You can also distract them in other ways. For example, you could read them a book or put on a show featuring their favorite stuffed animals.

Give TIme Outs A Purpose

Time outs can be helpful when disciplining young children, but you need to do it in the right way. Just sending your toddler to the corner for fifteen minutes probably won’t have much of an effect.

The purpose of quiet time isn’t so much punishment as it is giving the child a period free from stimulation. Today’s kids often live highly active and hectic lives that don’t give their brains a chance to calm down and relax. As such, spending some time away from screens, toys, or books to relax can be genuinely helpful for a lot of kids. Many two-year-olds fall asleep or come back from the time-out session feeling much calmer.

Be Patient

Of course, bypassing the terrible twos entirely is probably impossible. But you can reduce their impact on your life by being patient. Try to avoid the temptation to feel angry or upset yourself. Instead, see this time as a unique stage in your child’s development that will necessarily include challenges. View it as something routine that every parent goes through instead of a unique form of torture. Once you start letting emotions affect you, it becomes more difficult to stay calm.

Ideally, you want to present a consistent, predictable front to your child. If your emotions are all over the place, then they will learn that, too. It will also make the situation more combative and contentious, making it harder for you to instill discipline or create a non-chaotic atmosphere at home.

Focus More On Positive Reinforcement

Another thing you can try is focusing more on positive reinforcement. Parents are adept at informing their tiny tots what they are doing wrong, but they are not so good at letting them know when they are getting things right.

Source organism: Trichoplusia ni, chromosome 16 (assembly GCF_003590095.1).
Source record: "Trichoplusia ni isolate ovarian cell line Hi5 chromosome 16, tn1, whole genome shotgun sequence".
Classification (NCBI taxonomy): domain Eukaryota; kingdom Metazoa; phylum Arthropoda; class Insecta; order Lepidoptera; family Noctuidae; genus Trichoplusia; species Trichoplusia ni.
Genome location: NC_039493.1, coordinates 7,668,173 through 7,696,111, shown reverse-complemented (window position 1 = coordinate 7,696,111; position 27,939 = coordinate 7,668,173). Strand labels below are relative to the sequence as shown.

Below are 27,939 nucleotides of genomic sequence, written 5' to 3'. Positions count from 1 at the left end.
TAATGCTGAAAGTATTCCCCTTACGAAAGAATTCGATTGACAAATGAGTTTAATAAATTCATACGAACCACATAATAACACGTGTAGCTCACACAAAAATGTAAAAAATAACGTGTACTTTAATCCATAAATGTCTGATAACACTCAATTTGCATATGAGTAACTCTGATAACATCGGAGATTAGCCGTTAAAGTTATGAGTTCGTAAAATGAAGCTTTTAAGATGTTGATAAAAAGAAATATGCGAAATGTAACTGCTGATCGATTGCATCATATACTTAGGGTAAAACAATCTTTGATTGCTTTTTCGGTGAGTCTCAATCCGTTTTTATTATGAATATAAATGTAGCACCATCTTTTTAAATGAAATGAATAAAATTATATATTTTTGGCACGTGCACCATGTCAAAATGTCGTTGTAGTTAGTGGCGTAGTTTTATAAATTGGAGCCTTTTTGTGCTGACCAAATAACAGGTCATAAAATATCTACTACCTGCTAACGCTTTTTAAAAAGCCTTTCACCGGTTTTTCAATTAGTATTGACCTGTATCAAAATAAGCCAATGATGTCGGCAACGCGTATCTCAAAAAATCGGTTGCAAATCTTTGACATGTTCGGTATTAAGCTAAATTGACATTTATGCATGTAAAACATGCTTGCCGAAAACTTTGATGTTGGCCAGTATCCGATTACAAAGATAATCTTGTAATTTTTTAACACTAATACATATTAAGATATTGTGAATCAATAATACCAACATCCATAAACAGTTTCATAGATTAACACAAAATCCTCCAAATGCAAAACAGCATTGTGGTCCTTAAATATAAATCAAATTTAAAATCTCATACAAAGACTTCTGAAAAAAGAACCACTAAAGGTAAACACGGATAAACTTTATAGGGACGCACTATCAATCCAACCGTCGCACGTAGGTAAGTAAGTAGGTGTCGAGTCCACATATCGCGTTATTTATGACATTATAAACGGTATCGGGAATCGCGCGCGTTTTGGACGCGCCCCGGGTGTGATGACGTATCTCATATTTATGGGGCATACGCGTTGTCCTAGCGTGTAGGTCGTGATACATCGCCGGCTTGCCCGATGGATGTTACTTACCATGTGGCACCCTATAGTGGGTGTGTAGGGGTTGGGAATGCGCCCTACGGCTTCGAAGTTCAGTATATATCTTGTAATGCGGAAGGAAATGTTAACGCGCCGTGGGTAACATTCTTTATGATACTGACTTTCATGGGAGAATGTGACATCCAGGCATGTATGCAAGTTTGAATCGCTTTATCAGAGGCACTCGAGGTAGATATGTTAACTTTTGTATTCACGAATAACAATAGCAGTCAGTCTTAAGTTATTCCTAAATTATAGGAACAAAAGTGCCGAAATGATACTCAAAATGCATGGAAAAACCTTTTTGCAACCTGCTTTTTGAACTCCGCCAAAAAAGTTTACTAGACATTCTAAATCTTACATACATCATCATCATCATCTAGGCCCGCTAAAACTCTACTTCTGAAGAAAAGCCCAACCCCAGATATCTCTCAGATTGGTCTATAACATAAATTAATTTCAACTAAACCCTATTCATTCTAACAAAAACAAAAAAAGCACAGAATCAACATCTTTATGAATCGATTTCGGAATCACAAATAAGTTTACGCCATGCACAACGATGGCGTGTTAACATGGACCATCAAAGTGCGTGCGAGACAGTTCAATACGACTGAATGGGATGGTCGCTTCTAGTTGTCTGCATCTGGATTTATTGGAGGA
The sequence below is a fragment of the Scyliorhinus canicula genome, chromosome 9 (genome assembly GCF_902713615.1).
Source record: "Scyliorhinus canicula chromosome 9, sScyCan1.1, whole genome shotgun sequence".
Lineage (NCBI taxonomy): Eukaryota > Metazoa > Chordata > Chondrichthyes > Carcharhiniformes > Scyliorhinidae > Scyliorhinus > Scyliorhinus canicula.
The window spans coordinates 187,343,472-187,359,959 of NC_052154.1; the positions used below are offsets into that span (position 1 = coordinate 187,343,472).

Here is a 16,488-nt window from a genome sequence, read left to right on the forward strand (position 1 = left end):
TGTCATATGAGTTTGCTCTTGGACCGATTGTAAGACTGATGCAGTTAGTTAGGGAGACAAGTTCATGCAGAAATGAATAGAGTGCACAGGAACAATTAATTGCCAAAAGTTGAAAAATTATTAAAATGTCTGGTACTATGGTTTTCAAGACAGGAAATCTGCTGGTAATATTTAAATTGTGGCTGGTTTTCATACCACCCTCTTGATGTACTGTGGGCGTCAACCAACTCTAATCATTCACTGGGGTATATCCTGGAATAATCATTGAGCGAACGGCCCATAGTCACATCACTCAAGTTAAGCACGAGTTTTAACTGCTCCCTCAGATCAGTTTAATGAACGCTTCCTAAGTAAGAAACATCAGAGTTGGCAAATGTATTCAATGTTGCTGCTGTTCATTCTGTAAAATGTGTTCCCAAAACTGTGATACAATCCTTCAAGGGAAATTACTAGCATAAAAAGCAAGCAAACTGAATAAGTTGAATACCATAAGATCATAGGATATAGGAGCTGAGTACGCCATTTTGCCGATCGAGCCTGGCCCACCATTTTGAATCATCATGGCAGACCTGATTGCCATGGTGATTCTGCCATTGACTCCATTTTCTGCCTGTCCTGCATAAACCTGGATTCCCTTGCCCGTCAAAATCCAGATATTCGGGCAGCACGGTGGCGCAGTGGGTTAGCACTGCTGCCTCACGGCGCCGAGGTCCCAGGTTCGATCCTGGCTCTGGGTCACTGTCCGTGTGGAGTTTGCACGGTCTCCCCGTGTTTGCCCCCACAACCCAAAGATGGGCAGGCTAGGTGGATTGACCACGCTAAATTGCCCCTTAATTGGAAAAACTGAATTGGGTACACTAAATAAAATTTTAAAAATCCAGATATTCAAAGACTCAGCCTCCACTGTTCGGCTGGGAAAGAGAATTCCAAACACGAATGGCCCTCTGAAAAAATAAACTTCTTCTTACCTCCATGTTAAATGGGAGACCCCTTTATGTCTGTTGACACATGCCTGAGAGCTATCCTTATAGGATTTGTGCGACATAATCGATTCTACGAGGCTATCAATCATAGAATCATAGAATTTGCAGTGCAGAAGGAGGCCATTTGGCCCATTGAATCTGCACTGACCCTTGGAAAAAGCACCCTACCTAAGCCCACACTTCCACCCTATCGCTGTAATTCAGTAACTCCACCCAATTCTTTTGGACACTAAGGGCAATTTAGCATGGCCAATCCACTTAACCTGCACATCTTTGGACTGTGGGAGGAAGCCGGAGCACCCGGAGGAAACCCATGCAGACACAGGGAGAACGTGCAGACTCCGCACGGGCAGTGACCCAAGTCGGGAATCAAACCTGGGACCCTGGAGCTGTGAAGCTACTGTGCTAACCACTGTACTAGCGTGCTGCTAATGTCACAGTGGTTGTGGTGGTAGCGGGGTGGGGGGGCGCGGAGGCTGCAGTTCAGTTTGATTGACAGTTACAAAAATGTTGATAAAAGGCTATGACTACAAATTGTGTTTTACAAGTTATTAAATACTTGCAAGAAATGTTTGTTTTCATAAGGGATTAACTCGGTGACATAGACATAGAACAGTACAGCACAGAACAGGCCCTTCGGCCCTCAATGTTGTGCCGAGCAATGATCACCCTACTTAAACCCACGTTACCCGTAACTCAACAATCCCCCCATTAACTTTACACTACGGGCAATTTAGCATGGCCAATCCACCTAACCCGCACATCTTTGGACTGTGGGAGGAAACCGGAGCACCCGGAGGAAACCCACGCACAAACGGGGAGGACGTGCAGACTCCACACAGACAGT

However, if you can turn the tables, you can more effectively train your child. Remember, kids don’t know exactly how they should behave. Therefore, positive reinforcement by parents can be an excellent way to foster the behaviors you want to see while avoiding those you don’t.

Also, focus on using clear language they will understand. Modify their behavior as needed but always remain calm. Point out why there is a problem and look for ways to fix it.

Go To A Professional

While bad behavior during the terrible twos is common, it can be helpful for parents and children to see professionals to improve family situations. Getting help can show you how to approach challenging situations better while managing your emotions.

Professionals can provide you with personalized strategies for dealing with your child and managing their difficult behaviors. It can also show you some of the techniques you can use to avoid flying off the rails and hurting yourself emotionally.

Encourage More Physical Activity

Another option that works for most parents is to encourage more physical activity. Getting your children moving more helps them release pent-up frustration and energy, helping them sleep at night and making them feel more relaxed around the home.

The best way to use up energy if you live in the city is to go to the park. Kids love playing outdoors and enjoying themselves. However, there are also plenty of things you can do around the house, such as playing with physical toys.

Try to avoid excessive screen time. It can be overstimulating for young kids, leading to behavioral problems.

Practice Self-Regulation

You can also try practicing self-regulation with two-year-old toddlers. Helping them manage their emotions gets to the root of the problem with the terrible twos.

With young children, practicing relaxation is the most effective strategy. Getting them to close their eyes and focus on something they like can change their feelings substantially.

You can also try putting on some calming music. Exposing them to pleasant sounds reduces stress levels and can help them see the bigger picture.

Conclusion

As we have seen, there are many strategies parents can use to bypass the terrible twos. While you will still experience some bad behavior, that’s to be expected as children come to terms with being people in the world with their own minds and will. Using these strategies while taking care of yourself is one of the best approaches.

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About Lauren

Lauren is the Content & Community Manager for Wellness Force Media. According to Lauren, wellness is about finding gratitude and joy in doing any type of physical or self-care activity that we love. Wellness means providing ourselves with self-love, good nutrition, and the inner peace that our individual minds and bodies need.